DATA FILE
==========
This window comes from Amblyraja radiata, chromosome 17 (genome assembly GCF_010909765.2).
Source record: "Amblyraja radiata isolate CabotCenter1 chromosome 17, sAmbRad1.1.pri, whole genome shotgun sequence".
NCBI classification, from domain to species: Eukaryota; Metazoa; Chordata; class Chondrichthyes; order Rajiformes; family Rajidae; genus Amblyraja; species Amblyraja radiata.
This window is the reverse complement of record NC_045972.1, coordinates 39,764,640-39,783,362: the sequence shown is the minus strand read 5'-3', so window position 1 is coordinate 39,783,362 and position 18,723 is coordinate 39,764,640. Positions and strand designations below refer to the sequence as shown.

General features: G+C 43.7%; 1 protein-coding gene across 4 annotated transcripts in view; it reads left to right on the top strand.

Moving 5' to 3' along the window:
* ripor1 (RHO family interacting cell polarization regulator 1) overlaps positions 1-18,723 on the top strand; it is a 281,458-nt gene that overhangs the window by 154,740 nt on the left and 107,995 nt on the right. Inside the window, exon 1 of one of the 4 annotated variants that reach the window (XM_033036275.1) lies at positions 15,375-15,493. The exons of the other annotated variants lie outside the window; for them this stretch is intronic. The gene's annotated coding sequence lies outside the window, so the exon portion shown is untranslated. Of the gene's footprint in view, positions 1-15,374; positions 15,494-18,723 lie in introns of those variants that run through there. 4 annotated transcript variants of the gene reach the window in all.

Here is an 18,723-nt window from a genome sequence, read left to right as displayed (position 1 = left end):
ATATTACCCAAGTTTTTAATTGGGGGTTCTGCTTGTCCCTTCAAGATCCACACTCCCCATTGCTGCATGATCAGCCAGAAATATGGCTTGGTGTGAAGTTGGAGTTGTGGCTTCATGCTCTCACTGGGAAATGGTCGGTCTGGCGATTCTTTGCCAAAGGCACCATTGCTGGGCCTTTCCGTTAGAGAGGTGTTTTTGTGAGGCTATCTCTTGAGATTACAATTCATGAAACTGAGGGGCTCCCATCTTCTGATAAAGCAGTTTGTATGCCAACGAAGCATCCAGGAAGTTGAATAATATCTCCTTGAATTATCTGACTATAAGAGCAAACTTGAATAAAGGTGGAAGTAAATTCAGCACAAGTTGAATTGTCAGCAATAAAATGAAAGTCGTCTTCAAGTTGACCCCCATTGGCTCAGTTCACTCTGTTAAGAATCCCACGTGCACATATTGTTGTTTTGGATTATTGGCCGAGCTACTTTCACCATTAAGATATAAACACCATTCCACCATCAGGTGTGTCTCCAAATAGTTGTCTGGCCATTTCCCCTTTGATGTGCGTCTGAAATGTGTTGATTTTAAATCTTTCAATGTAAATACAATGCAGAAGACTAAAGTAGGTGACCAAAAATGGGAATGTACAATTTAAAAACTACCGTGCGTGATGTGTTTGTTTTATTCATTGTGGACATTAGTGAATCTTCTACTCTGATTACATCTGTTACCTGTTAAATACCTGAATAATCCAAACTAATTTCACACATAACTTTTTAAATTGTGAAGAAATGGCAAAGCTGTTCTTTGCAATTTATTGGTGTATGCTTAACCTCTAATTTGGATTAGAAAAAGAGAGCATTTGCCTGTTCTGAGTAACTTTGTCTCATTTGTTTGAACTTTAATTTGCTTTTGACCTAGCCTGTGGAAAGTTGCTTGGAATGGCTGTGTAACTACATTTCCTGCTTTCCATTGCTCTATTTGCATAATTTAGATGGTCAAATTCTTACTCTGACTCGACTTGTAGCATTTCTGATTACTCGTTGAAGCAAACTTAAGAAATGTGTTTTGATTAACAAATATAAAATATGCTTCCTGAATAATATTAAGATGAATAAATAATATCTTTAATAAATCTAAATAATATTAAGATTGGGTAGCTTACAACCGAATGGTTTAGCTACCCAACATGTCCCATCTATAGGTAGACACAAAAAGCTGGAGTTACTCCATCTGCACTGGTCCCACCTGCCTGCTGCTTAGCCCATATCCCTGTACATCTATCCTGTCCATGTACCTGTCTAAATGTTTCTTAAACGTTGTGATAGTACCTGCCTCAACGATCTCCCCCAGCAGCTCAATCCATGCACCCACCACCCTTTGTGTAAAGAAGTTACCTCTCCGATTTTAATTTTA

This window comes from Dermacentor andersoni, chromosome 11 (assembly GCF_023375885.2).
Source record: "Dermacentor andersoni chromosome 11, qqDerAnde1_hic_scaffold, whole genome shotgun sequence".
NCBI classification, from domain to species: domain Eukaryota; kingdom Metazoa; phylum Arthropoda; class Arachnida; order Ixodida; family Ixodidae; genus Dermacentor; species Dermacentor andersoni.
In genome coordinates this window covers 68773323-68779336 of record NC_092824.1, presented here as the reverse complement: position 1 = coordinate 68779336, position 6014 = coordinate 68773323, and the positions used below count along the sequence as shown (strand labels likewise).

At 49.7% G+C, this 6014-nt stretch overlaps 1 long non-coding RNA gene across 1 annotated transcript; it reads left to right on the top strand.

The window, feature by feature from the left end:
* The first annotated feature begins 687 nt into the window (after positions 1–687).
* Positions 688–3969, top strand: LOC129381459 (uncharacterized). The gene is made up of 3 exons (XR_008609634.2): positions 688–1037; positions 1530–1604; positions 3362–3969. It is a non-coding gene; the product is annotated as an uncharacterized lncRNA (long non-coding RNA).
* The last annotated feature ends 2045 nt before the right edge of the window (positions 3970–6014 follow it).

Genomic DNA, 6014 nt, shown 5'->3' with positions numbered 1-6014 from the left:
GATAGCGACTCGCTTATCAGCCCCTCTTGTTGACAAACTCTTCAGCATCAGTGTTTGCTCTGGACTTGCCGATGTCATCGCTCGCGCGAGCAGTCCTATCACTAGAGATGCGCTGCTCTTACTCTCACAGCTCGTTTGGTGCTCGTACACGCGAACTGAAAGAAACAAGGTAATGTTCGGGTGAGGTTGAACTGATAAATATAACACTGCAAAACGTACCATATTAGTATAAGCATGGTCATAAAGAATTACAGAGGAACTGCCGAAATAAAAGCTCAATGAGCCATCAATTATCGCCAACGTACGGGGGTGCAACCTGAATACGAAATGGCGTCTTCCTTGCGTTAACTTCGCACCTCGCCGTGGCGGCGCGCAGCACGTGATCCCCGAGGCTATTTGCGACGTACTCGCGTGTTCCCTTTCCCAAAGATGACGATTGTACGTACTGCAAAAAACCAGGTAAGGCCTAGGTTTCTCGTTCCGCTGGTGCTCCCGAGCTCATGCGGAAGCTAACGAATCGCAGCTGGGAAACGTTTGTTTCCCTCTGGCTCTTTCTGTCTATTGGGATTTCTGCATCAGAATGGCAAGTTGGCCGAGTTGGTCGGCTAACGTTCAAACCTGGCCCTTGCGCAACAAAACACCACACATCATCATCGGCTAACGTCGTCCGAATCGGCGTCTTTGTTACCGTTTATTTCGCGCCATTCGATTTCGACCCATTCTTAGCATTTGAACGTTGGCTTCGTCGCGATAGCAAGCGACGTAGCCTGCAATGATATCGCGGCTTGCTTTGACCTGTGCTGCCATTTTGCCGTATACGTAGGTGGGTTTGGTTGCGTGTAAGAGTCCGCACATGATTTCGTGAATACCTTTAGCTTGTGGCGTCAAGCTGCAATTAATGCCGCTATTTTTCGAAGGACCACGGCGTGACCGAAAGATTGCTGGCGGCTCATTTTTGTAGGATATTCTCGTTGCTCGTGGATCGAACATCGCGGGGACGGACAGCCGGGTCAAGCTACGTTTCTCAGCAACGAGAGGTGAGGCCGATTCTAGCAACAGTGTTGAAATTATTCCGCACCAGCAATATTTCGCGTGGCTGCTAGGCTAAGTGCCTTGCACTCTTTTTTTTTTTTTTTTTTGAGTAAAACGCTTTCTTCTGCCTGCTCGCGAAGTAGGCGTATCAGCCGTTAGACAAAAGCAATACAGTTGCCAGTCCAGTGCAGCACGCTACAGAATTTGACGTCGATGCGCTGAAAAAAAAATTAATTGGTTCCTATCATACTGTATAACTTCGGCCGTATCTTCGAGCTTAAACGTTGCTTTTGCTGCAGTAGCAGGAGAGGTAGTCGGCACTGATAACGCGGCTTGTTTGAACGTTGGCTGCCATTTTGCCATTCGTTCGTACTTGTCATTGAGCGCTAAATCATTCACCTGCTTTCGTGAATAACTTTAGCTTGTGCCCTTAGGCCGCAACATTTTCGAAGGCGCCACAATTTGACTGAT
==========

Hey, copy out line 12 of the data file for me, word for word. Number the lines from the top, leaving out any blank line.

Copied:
NCBI classification, from domain to species: domain Eukaryota; kingdom Metazoa; phylum Arthropoda; class Arachnida; order Ixodida; family Ixodidae; genus Dermacentor; species Dermacentor andersoni.